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Getting Involved in Classroom Called Crucial

Advocates say Missouri needs to get more parents involved in the classroom. (Virginia Carter)
Advocates say Missouri needs to get more parents involved in the classroom. (Virginia Carter)
June 8, 2016

ST. LOUIS -- A group that's worked for more than two decades to get parents more involved in their children's education says a lot of work needs to be done in Missouri and across the country to beef up communication.

Project Appleseed is made up of mostly volunteers who try to get parents, grandparents and guardians involved in the classroom. The group's president, Kevin Walker, cited a huge communication gap between schools and parents. While some states have worked hard to improve it, he said, Missouri isn't one of them.

"Missouri's sort of stuck, so they can't get agreement on how to implement parent involvement statewide," he said. "Arkansas has been doing a good job in little pockets. You can see it in the communities that are doing it on their own, even without the state mandating it. Kentucky and Tennessee do an excellent job."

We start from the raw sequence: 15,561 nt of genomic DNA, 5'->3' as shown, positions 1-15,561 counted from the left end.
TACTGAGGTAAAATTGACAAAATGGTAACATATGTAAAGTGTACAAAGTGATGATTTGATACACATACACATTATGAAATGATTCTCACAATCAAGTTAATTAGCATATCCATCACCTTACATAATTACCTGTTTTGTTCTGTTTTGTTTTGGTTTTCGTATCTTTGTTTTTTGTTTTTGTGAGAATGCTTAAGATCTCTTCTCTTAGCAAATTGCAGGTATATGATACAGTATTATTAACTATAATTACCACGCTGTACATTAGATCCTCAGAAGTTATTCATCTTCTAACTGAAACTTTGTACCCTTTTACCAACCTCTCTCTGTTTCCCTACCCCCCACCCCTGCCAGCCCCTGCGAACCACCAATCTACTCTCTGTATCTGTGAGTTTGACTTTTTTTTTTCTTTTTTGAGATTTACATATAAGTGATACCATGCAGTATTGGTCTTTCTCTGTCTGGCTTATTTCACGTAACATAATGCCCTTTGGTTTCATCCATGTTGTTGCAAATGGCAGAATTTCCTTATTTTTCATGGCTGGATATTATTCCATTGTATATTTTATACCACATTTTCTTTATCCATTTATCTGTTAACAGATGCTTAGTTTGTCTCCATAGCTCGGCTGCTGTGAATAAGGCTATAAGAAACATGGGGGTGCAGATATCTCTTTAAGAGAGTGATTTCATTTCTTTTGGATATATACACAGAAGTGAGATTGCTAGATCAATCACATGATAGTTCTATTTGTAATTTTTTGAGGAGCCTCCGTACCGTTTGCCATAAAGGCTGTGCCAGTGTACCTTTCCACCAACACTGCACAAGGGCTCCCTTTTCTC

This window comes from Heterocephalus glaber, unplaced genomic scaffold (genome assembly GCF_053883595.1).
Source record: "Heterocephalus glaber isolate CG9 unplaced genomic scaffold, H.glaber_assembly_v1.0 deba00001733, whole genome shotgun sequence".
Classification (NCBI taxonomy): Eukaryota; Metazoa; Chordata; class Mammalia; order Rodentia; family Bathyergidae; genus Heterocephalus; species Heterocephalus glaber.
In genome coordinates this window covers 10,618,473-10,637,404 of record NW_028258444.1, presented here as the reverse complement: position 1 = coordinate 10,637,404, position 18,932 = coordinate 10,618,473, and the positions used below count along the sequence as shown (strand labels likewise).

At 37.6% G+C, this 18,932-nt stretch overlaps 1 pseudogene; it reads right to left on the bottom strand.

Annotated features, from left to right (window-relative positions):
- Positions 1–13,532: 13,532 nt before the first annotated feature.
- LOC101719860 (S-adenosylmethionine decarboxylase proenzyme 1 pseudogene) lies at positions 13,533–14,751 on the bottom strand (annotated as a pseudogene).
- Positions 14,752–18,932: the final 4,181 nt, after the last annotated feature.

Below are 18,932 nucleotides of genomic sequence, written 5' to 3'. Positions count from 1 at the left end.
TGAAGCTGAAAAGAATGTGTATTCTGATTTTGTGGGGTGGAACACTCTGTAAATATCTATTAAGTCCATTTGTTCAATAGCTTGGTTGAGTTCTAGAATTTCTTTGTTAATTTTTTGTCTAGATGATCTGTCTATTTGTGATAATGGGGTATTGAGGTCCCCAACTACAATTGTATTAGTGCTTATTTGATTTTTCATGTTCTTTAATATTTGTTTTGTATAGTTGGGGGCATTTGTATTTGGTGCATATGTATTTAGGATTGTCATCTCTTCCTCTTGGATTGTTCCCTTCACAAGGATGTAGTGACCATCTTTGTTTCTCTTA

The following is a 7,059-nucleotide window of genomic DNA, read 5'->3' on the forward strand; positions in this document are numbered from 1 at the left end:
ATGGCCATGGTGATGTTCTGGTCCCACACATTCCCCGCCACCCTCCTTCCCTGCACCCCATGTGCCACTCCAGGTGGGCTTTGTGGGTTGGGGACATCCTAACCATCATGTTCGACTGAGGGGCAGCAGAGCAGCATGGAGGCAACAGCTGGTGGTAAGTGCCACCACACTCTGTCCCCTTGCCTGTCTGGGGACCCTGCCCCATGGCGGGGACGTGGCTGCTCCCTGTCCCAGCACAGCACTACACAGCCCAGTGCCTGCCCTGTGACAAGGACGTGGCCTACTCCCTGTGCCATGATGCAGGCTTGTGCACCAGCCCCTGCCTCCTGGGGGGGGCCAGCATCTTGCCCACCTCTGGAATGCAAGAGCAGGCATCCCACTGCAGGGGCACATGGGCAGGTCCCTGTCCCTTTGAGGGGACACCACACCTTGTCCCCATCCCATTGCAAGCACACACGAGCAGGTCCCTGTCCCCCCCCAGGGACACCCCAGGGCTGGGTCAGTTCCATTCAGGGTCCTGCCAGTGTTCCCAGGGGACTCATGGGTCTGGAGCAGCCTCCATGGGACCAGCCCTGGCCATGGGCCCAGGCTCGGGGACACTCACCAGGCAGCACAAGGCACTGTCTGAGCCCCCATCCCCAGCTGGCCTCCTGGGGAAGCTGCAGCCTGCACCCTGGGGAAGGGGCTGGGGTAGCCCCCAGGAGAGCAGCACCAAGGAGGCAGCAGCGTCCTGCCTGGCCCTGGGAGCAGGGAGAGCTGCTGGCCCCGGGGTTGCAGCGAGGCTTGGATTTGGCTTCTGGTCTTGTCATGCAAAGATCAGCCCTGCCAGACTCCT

Project Appleseed asks parents and guardians to sign a pledge to volunteer in their child's school and to read to them for a minimum number of hours per week. Walker said a child's education suffers if there's no interest shown by the adults in that child's life.

"In a state like Missouri, where we rank 33rd in the country according to Education Week," he said, "these are important things to get in place for the 800,000 school children we have here."

Walker's group also is pushing for legislation to provide better Internet access for families. He said some will argue that affordable broadband just allows people to surf the web or watch videos.

"We're worried about when they do use it right," he said. "Even if they only use the Internet for 20 percent of their time to use it right, that would mean they'd be checking on school, checking on their kids, looking for a job, engaging themselves in the larger community."

Walker said he wants the federal government to expand the Lifeline program, which was set up in the 1980s to make telephone service affordable. It also would give those below the federal poverty level a subsidy to pay for an Internet connection.

More information is online at

Veronica Carter, Public News Service - MO